So then I started reading The Book Whisperer, which was a class assignment in my Reading Process class and I found myself wanting to read past the assigned chapters, but I stopped myself because I couldn't decide if that was pleasure reading or just reading ahead in class. In general, I was starting to become agitated with this assigned pleasure reading, because suddenly nothing about it was pleasurable.
Today I finally picked The Princess Bride back up and forced myself to continue with my "pleasure reading". It was a little hard to concentrate at first but I stuck it out and found myself devouring the pages of the book.

There is a part where Princess Buttercup has a nightmare that she actually marries Prince Humperdinck and she's walking among the commoners when an old lady calls her out for choosing being Queen over having real love and she panics and that's when she wakes up and realizes that she was only dreaming. The thing about it is though, the reader isn't aware that she's dreaming and there for a minute you think, "The hell?! She marries him?!" (unless you've seen the movie and then you think, "WTF? THIS IS WHY I HATE IT WHEN THEY MAKE MOVIES FROM BOOKS") and then you find out that she's just dreaming and all is okay with the world. Except that it's not all okay with William Goldman and it's not all okay with ME.
William Goldman is all agitated about something and he rants about life not being fair and he kind of segues onto this rant about life and when he was a child and his neighbor, and you become sort of lost with what he's really talking about. The part of this rant that stuck out to me was in the very beginning, when he says that life isn't fair and that sometimes good people die, even in books when you're expecting happy endings.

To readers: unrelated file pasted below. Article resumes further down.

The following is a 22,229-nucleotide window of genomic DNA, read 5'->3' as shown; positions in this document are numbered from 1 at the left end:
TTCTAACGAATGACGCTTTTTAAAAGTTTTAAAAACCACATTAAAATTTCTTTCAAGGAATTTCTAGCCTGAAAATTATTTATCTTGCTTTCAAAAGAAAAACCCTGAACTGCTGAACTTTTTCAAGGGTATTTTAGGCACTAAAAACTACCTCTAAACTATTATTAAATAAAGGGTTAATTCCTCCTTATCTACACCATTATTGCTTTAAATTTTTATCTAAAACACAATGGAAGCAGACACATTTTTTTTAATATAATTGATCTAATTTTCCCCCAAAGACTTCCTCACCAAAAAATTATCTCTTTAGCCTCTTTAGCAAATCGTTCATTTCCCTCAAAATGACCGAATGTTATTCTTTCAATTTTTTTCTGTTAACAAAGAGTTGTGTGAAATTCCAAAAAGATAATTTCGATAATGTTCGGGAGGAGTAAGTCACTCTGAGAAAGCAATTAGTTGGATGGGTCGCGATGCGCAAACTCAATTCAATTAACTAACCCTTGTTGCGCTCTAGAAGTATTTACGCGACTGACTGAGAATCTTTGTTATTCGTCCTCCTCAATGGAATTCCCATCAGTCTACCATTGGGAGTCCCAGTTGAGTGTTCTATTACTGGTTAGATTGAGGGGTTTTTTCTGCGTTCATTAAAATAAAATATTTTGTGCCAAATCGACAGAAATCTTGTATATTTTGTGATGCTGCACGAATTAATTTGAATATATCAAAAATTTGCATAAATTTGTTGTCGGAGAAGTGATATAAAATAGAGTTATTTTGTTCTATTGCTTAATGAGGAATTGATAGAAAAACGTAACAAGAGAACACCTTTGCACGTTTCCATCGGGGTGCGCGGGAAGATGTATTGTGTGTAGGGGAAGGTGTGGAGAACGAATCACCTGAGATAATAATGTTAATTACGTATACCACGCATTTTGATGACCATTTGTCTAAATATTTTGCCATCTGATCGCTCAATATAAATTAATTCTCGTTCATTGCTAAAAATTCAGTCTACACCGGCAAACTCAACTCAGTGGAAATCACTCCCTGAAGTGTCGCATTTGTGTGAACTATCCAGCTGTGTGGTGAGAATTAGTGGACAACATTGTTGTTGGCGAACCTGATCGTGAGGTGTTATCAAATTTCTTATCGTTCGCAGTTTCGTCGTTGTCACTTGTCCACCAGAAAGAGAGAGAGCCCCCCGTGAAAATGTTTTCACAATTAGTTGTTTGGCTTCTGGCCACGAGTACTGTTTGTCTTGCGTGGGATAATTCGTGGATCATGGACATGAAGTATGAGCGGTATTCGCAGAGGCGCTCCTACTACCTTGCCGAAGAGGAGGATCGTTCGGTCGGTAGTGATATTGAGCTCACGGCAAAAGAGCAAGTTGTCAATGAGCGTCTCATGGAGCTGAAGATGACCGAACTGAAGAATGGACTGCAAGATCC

This is such a huge thing for me, because I really dislike books/movies that don't have happy endings, or where something really awful happens (here's looking at you, Roll of Thunder, Hear My Cry), and I tend to shy away from those books as often as possible. Or at least I used to. There were years of my life where I refused to watch sad movies, or movies where good people die, or movies where good people die and then good people want revenge for the death of the other good people and then they go to JAIL (*cough* Law Abiding Citizen *cough*), and it started after I had to attend the funeral of my grandma;, she was the first person that I actually knew who would die - and she would be the first of many in the next few years. I was fragile and I couldn't handle books that dealt with the issues that I was really dealing with in real life. Books were my haven, my escape from real life, and I couldn't deal with how they suddenly spoke directly to the events of my life. What crap is that, books?! You are supposed to be the thing that I escape TO.

It's only been the past year or so that I've started reading novels that contain more..., death. I understand that life isn't fair, and that if all of the books that I read had happy endings then I would start to really hate my own reality. Obviously it still affects me and sometimes when I pick up a book and two people die within the first forty pages I have to put it back down, and save it for a day when I know that I can lay in bed and cry it out.

But really, TWO PEOPLE IN FORTY PAGES? It was like reading Game of Thrones all over again.


Monday, May 20, 2013

I See The Stars In Black And White.

This past week my best friend was induced and was in labor for over 24 hours. I brought my textbooks with me to the hospital to catch up on some reading but I quickly put those back in my backpack and instead pulled out The Princess Bride, by William Goldman.
William Goldman wrote both the book and the screenplay for the movie, so when I purchased the book (I know, why buy when you can get them from the library? I KNOW) I was confident that it wouldn't let me down seeing as how much I love the movie.
So far it totally hasn't. I'm at the part in the book where Princess Buttercup pushes Dread Pirate Roberts off of a cliff only to find out that he's really her beloved Westley, exactly like in the movie. I usually hate movies that are based upon books and generally refuse to watch them altogether (Twilight? Ugh, no.) but since I had already watched the movie I didn't see any harm in reading the book and I was right. The only real difference is that Goldman gives a little more background information and that sometimes he interjects little chapters where it is just him talking to the readers. It's interesting. 
I can't wait to find time to keep reading it.*

*Most likely I'll cancel plans with a friend or two in the next few days, fake an illness, and lay in bed with my animals cuddling up to me while I finish the book. I'm cool like that.